Grant Program and the Transit
Security Grant Program. In addition, industry has spent about
$179.9 million to purchase nearly
1. 4 million TWICs as of Sept. 24,
the report said.
Going forward, the TWIC program is going to be paid for by the
fees charged to mariners to receive
the credential, according to
Thomas Cowley, director, maritime
credentialing, in the Office of
Transportation Threat Assessment
and Credentialing at TSA.
“The TWIC program is entirely
fee funded now for TSA,” he said.
Kiefer and Murk said the enrollment aspect of the TWIC program
— during which TSA processes the
application, conducts a background check and activates the
card for the licensee — is only the
first part of the initiative.
The second phase focuses on
enforcement, Kiefer said, which
involves a forthcoming federal rule
that will establish access-control
requirements and allow for biometric readers on vessels and at
port facilities that allow the TWIC card to function as
a flash pass. The rule also will ensure that MTSA facilities and vessels are in compliance with the program.
To date, 53,000 TWIC inspections and verifications
have been performed visually, Kiefer said, while they
await the reader rule.
Cowley said the cost of installing thousands of biometric readers in facilities and on vessels, when those
devices are required to come online and go into use, is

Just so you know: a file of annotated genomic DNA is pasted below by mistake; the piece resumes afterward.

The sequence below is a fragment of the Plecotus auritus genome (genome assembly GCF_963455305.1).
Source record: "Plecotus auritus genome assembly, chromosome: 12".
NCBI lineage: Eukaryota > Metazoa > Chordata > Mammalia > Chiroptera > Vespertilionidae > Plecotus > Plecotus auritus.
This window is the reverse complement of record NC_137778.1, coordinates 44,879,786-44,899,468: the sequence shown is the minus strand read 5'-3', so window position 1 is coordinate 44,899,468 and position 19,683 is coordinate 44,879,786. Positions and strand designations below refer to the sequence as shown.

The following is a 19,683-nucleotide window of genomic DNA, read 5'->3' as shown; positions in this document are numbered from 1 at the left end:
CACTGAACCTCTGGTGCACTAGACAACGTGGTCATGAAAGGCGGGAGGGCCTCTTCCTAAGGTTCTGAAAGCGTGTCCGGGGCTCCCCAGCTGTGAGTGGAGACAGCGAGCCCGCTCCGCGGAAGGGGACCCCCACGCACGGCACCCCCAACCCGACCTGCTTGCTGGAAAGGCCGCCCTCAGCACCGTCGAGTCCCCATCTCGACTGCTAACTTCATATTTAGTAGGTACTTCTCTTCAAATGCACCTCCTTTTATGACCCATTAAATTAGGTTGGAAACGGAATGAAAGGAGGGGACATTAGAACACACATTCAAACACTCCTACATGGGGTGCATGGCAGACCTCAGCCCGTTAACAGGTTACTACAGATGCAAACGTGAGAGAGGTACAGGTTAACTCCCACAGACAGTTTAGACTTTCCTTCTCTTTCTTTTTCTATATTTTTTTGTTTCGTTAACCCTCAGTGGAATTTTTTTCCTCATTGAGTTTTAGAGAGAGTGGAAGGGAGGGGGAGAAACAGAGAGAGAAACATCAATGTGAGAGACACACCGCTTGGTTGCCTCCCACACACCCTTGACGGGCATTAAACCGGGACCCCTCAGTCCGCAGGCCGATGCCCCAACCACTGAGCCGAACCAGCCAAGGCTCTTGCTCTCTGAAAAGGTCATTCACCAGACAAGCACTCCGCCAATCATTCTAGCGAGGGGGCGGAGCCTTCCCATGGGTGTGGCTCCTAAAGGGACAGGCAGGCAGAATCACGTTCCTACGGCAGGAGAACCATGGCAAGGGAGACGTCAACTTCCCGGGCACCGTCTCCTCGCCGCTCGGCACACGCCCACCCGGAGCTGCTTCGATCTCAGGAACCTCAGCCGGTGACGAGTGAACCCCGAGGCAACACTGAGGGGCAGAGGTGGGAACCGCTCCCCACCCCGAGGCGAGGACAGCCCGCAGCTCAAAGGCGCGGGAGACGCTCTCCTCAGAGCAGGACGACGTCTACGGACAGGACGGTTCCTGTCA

not yet known. He said the Coast Guard will take into
consideration the economic impact of installing the
readers as it crafts the federal reader requirement rule.
“They are going to be doing an economic analysis
for their rulemaking to understand what the impact to
industry would be of deploying these electronic readers, what the typical cost would be, how they would
propose to pay for that,” he said.
“We are not buying the readers for people. Those
[using readers now] are doing so voluntarily, or participating in our pilot effort to test how well they are working.”
In the meantime, Murk said, the Coast Guard is
employing a “gap fill” by using hand-held readers. He
said that in the course of testing the hand-held readers in
Captain of the Port Zones, the Coast Guard has biometrically checked about 5,500 TWICs using the devices.
U.S. COAST GUARD
Coast Guard Petty Officer 3rd Class Robin Lindsey, left, and Petty Officer 2nd
Class Baron Barrera, right, from Sector Houston-Galveston’s Waterfront and Fa-
cilities Security Branch, perform a random TWIC card check on a worker at the
Houston Refinery April 17. Random TWIC checks at various facilities help to
enforce the standards set forth by the Transportation Security Administration.
“Now, [we] are in what is called a sustainment
phase, where TSA is consolidating some centers. What
used to be 147 enrollment centers throughout the
country is now probably somewhere around 120 or
130,” he said. “There will be continuous enrollments
as people kind of trickle in and get to a port and real-
ize they need to get a TWIC to do business. So you are
going to have that — that slow trickle of people into
The TWIC card expires after five years, at which
time, Murk said, there will be another long-term
enrollment plan for transportation workers and
mariners. There is a $132.5 fee for TWIC, though
workers with current, comparable background checks
pay a reduced fee of $105.25.
According to a November Government Accountability
Office report to Congress, from fiscal 2002 through 2009,
the TWIC program had funding authority totaling $286.9
million. Through fiscal 2009, $111.5 million in appropriated funds had been provided to TWIC.
Additional funding of $151.8 million was authorized in 2008 and 2009 through the collection of TWIC
enrollment fees, and $23.6 million was made available
to pilot participants from Federal Emergency
Management Agency programs — the Port Security